Tracy R. G. Gladstone, Ph.D., is an associate director and senior research scientist at the Wellesley Centers for Women as well as the inaugural director of the Robert S. and Grace W. Stone Primary Prevention Initiatives, which aims to research, develop, and evaluate programs to prevent the onset of depression and other mental health concerns in children and adolescents. She is also an assistant in psychology at Boston Children’s Hospital, an instructor at Harvard Medical School, and a research scientist at Judge Baker Children’s Center. At the Wellesley Centers for Women, Gladstone is evaluating an internet-based depression prevention intervention for at-risk adolescents in a multi-site, federally funded trial. As a senior member of the Baer Prevention Initiatives Dissemination Program at Boston Children’s Hospital, she is working on developing and disseminating web-based educational resources for clinicians and for parents who are concerned about depression. She has served as a senior member of the Preventive Intervention Project research team at Judge Baker Children’s Center, which compares two family-based prevention programs for early adolescents at risk for depression because they have a parent with a depressive disorder. She also has developed and piloted a cognitive-behavioral group intervention for women who are recovering from fistula repair surgery in Ethiopia. Gladstone holds a health service provider psychologist license in Massachusetts and has been trained in evidence-based clinical prevention and intervention protocols. She has conducted prevention-oriented work with children and families, and she has served as a clinical supervisor for researchers working with depressed families, as well as for clinical trainees. She has co-authored a number of peer-reviewed manuscripts reporting the results of her research endeavors and has taken an active role in teaching about depression, prevention, and intervention in local, national, and international settings.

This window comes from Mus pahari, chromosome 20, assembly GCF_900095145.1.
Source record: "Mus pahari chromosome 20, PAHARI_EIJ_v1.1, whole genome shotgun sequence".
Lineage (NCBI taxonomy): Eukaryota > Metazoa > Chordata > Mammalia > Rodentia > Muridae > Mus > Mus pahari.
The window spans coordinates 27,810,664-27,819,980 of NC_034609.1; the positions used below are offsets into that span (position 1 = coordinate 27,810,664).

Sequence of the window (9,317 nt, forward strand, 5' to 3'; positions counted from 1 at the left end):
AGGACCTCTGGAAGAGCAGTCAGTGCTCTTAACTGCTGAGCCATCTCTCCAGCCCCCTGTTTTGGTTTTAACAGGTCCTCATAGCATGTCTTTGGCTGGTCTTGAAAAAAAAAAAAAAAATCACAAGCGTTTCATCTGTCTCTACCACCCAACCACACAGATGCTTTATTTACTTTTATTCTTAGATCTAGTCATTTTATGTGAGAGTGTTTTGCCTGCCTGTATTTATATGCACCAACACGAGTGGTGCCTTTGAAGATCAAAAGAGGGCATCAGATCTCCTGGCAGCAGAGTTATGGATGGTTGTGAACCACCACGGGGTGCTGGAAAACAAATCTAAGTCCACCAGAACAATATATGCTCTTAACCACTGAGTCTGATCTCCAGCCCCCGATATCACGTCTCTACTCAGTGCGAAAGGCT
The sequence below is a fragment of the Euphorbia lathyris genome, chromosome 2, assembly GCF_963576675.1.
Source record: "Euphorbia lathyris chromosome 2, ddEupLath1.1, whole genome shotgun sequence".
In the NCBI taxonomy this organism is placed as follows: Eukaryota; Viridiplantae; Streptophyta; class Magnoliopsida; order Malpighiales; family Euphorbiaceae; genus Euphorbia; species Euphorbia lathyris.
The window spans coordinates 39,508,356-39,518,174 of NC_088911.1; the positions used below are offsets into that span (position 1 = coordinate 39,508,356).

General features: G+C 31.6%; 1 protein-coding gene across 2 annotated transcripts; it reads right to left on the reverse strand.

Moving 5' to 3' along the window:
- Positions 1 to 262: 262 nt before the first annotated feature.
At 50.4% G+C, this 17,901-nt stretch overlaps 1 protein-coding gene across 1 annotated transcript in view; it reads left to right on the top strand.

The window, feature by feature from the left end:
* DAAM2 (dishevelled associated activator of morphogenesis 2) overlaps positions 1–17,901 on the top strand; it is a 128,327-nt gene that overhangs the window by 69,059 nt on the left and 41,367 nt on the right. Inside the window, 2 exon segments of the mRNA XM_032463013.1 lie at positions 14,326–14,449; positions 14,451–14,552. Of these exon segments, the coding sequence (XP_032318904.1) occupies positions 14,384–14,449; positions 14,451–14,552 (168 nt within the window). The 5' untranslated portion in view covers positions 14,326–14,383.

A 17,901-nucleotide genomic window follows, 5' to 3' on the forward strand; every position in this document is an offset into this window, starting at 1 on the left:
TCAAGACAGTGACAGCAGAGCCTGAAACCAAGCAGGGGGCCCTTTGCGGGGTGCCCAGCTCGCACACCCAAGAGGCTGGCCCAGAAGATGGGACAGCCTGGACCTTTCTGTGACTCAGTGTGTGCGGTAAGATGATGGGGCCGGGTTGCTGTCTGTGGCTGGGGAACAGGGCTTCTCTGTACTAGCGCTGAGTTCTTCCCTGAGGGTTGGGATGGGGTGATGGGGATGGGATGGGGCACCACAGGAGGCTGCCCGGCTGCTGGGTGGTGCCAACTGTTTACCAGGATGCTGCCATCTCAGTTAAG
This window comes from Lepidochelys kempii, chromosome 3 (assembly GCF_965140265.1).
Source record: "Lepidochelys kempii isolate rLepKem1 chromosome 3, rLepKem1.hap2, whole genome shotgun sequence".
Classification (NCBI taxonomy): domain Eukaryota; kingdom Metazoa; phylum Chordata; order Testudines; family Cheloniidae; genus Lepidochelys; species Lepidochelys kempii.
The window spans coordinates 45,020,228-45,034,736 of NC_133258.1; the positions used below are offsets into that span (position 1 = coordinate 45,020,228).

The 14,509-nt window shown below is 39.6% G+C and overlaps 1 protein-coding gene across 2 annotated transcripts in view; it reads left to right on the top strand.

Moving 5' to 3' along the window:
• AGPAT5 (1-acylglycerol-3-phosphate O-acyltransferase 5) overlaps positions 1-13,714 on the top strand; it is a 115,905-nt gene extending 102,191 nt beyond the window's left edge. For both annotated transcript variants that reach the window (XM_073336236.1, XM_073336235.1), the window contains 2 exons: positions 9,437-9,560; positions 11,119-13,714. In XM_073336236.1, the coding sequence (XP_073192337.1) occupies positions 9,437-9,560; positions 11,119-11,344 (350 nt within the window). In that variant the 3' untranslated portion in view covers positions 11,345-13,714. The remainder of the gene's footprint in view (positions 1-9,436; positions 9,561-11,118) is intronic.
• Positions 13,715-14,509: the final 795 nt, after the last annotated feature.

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“School closings and mandatory stay-at-home orders, adult unemployment, loss of regular routines, social isolation, and decreased social support from peers, teachers, and other trusted adults — these are all significant stressors for adolescents. With many primary care practices and community centers closed, it’s critical to develop effective new strategies we can use now, during COVID-19, to identify adolescents who may benefit from preventive interventions.”